Tangled up in Blue: A New Addition to Our Anna Atkins Collection
Chylocladia Clavellosa by Anna Atkins
10"x8" ($24) | 14"x11" ($60) | 20"x16" ($240) | 30"x24" ($800)
Time spent on the beach is about as luxurious a sensorial experience as we can come up with. If you ask us, the key components of an oceanic chill fest are as follows: the feel of sea-heavy sand under bare feet, the smell of brine and sulfur, and the sight of seaweed. No trip to the shore is complete without at least one encounter with a glorious, glistening gob of algae.
Anna Atkins' fondness for marine macroalgae goes beyond the average beachgoer’s appreciation. The 19th Century English botanist and photographer grew up under the guidance of her scientist father, which fueled her passion for the biology of plant life. While undoubtedly in possession of a keen scientific mind, Atkins was also a terrifically talented artist. It was the intersection of these two strengths that equipped her spectacularly well for botanical study. Using her extensive collection of dried plants, Atkins produced enough cyanotype photograms to self-publish Photographs of British Algae: Cyanotype Impressions—widely considered the first-ever book illustrated with photographs.
Atkins’ renowned cyanotypes get their telltale blue hue from a chemical reaction that results in an insoluble dye called Prussian Blue, the first modern synthetic pigment. In reality, this striking marine plant is a rosy pinkish-red. Known today as Lomentaria clavellosa, the Chylocladia Clavellosa is commonly referred to as “feathery tube weed”—a very specific name, but it certainly gets the point across. The soft, flattened fronds are woven together from numerous spindly branchlets, making for a diaphanous, handsome plant (and an attractive photogram subject).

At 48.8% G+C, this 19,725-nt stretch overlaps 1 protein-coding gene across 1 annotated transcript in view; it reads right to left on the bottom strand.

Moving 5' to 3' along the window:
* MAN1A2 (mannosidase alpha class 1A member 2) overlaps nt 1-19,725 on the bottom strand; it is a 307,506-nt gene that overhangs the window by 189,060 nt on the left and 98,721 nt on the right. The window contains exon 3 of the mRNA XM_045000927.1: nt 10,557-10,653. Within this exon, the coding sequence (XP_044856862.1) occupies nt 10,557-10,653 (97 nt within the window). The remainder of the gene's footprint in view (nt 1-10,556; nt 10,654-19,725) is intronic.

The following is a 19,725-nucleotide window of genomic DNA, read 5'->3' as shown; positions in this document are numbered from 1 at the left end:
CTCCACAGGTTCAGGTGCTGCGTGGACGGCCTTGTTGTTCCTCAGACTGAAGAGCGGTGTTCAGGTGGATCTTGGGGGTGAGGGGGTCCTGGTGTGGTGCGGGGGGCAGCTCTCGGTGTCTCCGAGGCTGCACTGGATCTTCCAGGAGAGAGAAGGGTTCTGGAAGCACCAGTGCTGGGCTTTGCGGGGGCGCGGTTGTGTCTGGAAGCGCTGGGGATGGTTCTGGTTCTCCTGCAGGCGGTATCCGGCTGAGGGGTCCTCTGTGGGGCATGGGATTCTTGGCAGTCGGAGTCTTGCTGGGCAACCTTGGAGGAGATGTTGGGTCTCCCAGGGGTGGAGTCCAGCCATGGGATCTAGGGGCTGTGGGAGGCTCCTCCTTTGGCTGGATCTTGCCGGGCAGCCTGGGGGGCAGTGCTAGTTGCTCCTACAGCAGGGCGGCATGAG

Chylocladia Clavellosa would not have been difficult for Atkins to find. The English coasts abound with algae, and this particular variety is plentiful around Britain and Ireland, from the Shetlands to the Channel Islands. It prefers to hang out on rocks and stones in tide pools, making it an easy specimen to spot. It’s also an easy form to fall for, the most delicate and gauzy of the three seaweeds in our collection of Atkins images. In a way, the cyan hue ups the nautical quotient, re-imagining the ruddy marine weed as the perfect print to take your mind to maritime—whether you’re coastal, countryside, or stuck in the city.
With art for everyone,
Jen Bekman + Team 20x200